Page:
Everyone is looking for a bargain when they shop at a flea market, so you must make sure you do not price yourself out of sales. If you are going to resell higher end merchandise at a flea market you must make sure you are selling items a drastic price reduction.
Purchasing customer returned merchandise for flea market sales will probably be your best bet, as top named brands can be purchased at a low cost per piece. Let’s take a look at what would sell well:
Customer Returned Clothing: Low and higher end apparel returns can be purchased ranging from a low of $1 per piece up to $6 per unit. There is probably more profit room in the $1 customer returned item versus the $6 clothing item, as it is not hard to markup a $1 to $2-$3 versus $6 up to $12-$15. I do not think any flea market can support clothing in the $12-$15 price range. Lower end apparel (budget) is probably a better bet for flea market sales.
Customer Returned Tools: Tools are a great seller at the flea market after all, men typically do not care about clothing and knick knacks. Branded or non-branded will sell well with the popular name brands like Craftsman, Ryobi, and Bosch selling extremely well. You can buy customer returned tools in what is described as a hardgoods load from Sears. Sears also liquidates customer returned tools in their load called Hardware, which will also consist of small appliances and home-related items.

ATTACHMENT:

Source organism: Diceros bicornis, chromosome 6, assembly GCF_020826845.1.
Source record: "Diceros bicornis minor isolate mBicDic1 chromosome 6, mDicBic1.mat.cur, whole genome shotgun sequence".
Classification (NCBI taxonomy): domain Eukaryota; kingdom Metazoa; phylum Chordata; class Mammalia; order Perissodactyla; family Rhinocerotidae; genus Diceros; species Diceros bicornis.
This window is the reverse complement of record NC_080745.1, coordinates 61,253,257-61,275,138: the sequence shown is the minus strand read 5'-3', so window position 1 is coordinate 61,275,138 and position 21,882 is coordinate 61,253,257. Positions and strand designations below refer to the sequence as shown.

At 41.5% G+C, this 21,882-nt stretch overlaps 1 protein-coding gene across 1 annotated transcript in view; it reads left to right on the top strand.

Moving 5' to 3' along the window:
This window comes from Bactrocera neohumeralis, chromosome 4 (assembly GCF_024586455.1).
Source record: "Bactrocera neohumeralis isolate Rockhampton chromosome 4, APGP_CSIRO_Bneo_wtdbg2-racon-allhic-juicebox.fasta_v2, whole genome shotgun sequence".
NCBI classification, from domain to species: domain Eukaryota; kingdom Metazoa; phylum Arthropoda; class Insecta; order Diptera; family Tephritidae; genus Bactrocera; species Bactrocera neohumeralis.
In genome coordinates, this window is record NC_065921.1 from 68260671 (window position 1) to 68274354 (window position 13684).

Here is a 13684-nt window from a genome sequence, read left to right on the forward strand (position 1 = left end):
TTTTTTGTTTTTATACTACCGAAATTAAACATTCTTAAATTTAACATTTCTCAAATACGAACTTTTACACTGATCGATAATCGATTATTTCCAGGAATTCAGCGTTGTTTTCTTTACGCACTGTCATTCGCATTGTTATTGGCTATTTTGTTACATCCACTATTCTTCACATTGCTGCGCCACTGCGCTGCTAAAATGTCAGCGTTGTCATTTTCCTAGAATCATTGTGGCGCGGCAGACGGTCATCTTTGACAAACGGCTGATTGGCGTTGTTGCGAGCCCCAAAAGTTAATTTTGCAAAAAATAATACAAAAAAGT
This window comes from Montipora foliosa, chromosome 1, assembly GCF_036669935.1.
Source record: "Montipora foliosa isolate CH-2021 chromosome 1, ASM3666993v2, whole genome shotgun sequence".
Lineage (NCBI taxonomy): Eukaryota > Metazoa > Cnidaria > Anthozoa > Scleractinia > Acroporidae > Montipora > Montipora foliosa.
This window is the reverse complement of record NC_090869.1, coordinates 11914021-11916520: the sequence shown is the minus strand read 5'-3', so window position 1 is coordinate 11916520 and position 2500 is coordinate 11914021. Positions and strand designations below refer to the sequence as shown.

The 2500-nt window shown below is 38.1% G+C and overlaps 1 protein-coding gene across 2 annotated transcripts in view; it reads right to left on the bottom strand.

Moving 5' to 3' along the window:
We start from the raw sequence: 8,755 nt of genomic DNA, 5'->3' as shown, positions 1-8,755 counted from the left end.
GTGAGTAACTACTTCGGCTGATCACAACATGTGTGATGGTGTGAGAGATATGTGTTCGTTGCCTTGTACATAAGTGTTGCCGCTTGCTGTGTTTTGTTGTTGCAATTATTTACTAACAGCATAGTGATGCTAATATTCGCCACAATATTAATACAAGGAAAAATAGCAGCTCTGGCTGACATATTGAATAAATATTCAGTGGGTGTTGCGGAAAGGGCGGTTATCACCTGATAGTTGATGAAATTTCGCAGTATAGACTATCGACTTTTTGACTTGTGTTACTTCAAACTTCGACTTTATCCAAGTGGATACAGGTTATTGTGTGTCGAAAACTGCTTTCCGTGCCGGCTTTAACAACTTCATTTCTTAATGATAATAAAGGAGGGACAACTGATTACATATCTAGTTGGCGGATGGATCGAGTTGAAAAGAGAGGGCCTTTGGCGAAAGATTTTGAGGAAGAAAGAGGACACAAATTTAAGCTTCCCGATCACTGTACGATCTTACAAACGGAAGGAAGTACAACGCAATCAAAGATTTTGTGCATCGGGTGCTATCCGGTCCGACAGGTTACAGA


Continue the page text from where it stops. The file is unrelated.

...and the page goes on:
Customer Returned Electronics: Customer returned loads from Best Buy and Sears can be purchased for resell at the market; make sure you have an electrical outlet available to merchandise and test items at your flea market stall.
Our Liquidators Guide chronicles 12 years of wholesale product sourcing experience and includes my personal black book of direct source contacts! As an industry expert, I'll share the success I've enjoyed along with the mistakes I've made buying and reselling liquidation merchandise.
If you are thinking about buying pallets of liquidation merchandise from a liquidator, broker, or direct from department stores, you need to check out The Liquidators Guide